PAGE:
The 2005 peace agreement which bought an end to the conflict between north and south Sudan, one of Africa’s longest-running and most bloody wars, was based on an agreement to share oil revenues. However, new evidence uncovered by Global Witness raises serious questions about whether the revenues are being shared fairly. ”If the oil figures published by the Khartoum government aren’t right, the division of the money from that oil between north and south Sudan won’t be right,” said Global Witness  campaigner Rosie Sharpe.
The Global Witness report, Fuelling Mistrust: the need for transparency in Sudan’s oil industry, is the first public analysis of Sudan’s oil figures. It documents how the oil figures published by the Government of National Unity in Khartoum are smaller than the equivalent figures published by the China National Petroleum Corporation (CNPC), the operator of the oil blocks. While the respective figures for the only block located entirely in the north, and therefore not subject to revenue sharing, approximately match, those for blocks which are subject to revenue sharing do not. There were discrepancies of :
- 9% for the Greater Nile Petroleum Operating Company’s blocks in 2007
- 14% for the Petrodar Operating Company’s blocks in 2007
- 26% for the Greater Nile Petroleum Operating Company and Petro Energy’s blocks in 2005
These findings cover six of the seven productive oil blocks in Sudan. A comparison of government and company figures was not possible for the White Nile Petroleum Operating Company’s block as no company figures were available.
Mismatches of this magnitude represent potentially massive sums of money. If it were found that the oil figures published by the Government of National Unity had been under-reported by, for example, 10%, the southern government would be owed more than $600 million (on the basis that the Government of Southern Sudan has received more than $6 billion in oil revenues since the signing of the peace agreement). This is more than three times the south’s combined annual budgets for health and education.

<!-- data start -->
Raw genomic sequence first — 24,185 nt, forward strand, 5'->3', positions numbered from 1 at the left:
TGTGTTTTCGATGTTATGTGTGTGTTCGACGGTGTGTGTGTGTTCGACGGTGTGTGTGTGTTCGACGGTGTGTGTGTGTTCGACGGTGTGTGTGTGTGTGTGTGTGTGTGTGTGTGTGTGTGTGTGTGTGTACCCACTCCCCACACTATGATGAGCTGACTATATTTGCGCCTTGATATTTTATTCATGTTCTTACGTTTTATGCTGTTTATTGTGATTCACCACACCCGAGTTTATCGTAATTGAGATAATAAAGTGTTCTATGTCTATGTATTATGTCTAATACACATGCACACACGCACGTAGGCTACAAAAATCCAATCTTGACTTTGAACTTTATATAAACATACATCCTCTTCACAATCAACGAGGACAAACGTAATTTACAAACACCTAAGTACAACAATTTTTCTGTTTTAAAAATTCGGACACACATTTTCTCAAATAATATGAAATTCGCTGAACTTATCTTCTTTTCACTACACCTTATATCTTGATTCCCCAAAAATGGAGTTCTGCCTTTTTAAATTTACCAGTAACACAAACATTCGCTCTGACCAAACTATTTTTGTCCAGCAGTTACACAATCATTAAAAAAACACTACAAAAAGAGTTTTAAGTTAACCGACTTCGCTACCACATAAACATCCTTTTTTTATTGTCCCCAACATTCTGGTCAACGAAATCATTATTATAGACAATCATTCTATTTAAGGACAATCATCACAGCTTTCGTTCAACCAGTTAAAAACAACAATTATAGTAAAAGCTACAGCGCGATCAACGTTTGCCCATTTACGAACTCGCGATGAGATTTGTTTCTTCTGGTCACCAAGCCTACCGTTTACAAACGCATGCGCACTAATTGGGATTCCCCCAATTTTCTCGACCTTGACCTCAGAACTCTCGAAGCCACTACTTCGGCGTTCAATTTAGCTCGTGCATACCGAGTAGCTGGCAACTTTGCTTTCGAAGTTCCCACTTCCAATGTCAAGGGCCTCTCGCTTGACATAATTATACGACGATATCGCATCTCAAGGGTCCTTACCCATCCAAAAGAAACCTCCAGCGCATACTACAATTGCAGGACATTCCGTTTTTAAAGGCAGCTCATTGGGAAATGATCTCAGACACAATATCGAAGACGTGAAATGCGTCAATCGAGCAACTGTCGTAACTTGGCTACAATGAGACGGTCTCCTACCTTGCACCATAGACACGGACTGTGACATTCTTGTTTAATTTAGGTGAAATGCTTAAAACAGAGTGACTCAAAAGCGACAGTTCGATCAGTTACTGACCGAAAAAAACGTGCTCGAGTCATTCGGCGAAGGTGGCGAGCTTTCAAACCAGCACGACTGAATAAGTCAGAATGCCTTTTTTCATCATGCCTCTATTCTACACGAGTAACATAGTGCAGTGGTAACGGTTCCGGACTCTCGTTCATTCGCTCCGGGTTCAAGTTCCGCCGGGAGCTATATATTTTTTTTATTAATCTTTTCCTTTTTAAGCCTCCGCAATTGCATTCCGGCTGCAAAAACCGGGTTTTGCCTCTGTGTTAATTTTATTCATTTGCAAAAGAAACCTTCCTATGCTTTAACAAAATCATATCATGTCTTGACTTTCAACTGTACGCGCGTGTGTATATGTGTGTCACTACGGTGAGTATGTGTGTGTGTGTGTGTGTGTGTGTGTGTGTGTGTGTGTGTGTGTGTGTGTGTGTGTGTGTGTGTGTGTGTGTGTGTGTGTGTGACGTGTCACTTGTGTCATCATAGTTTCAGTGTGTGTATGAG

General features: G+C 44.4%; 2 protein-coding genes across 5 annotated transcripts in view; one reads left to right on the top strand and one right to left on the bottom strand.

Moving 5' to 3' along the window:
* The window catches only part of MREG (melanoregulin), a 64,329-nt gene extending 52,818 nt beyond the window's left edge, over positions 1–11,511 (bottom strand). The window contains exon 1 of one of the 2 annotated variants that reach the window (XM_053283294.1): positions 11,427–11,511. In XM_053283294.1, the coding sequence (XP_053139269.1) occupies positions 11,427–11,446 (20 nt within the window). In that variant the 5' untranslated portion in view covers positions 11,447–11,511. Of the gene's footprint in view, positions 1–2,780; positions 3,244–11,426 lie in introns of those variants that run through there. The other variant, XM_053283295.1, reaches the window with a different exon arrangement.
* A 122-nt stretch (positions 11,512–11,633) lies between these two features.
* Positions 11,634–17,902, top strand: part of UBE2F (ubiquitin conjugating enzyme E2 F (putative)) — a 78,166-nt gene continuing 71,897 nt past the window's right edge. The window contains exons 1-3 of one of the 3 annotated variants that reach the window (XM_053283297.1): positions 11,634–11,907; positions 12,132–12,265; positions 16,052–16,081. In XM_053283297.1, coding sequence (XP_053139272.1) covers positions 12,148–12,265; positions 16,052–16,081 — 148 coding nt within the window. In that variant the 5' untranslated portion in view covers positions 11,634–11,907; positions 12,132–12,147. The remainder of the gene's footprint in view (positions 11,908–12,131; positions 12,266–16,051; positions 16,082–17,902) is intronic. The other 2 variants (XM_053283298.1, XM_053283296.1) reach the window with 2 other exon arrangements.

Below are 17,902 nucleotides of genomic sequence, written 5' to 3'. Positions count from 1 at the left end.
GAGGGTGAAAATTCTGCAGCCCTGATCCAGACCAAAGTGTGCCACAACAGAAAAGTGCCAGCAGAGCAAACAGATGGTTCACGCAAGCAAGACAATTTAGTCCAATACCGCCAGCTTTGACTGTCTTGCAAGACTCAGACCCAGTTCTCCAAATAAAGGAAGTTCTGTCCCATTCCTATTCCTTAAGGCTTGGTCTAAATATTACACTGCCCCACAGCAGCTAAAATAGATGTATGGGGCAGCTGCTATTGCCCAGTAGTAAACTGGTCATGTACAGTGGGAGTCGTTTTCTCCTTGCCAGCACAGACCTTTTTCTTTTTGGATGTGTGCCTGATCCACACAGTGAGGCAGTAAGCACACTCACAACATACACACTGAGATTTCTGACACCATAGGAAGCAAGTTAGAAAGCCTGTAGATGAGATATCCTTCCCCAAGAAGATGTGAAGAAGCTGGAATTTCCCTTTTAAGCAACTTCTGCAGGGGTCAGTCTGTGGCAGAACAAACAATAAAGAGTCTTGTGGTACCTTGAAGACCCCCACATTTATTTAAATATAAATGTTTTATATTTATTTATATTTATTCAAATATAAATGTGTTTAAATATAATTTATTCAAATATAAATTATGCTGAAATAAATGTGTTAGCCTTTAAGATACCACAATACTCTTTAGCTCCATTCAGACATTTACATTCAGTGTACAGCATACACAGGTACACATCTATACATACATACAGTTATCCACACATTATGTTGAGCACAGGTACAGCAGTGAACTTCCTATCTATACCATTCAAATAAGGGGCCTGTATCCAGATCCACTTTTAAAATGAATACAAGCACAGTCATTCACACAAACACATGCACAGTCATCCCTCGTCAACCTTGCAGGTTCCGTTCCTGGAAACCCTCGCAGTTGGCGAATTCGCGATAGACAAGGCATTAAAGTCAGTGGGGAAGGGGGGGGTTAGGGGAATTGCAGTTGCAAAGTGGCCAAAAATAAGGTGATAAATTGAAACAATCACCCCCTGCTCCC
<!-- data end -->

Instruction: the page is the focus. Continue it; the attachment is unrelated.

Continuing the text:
“Our findings do not necessarily mean that Khartoum has cheated the south out of money, but they do highlight the need for transparency. Unless the Government of Southern Sudan and Sudanese citizens can verify that the revenue sharing is fair, mistrust will grow and the peace agreement could be jeopardised,” said Sharpe.
The Khartoum government publishes figures on its earnings from the oil industry but neither the Government of Southern Sudan nor Sudanese civil society have any way of verifying them. Khartoum is wholly responsible for marketing and exporting the south’s oil: it compiles the figures on how much oil is produced and the price for which it sold. The southern government is not involved, despite the fact that oil revenues make up 98% of their income.
“The oil production and sales figures upon which the revenue sharing depend should be verified by independent third party audit and by legislation passed by Sudanese lawmakers that requires oil companies to disclose their payments,” said Sharpe. “The peace agreement’s international guarantors, including the UK, US and Norway, need to do more to promote transparency. China  and Japan , who are the main customers for Sudanese oil, should also push for greater transparency, which will help ensure stability and a reliable supply.”
For more information contact
- UK: Mike Davis on +44 20 7561 6396, +44 7872 600 860 or [email protected]
- Kenya (2-8 Sept): Rosie Sharpe on +254 7327 13256 or +44 7872502587; Amy Barry +254 7327 13257 or +44 7980 664397
- Southern Sudan (from 8 Sept): Rosie Sharpe on +256 477 249 496 or Gavin Hayman on +256 477 249 495
Hi-res photos and images available including of Greater Nile Petroleum Operating Company headquarters in Khartoum; Petrodar Operating Company headquarters in Khartoum; map of Sudan’s oilfields; diagram illustrating the discrepancies in government and company oil production figures outlined in this press release
Notes: The report will be launched at a press conference in Nairobi, on Sept 7, at 10am local time. To arrange to attend contact Amy Barry on +44 7980 664397 or +254 732713257.
- Global Witness is a UK-based non-governmental organisation which investigates the role of natural resources in funding conflict and corruption around the world.
- Global Witness wrote to the Ministries of Finance and Energy and Mining in Khartoum and CNPC in Beijing to ask how they compile and check oil production figures, but, two months later, had not received any replies.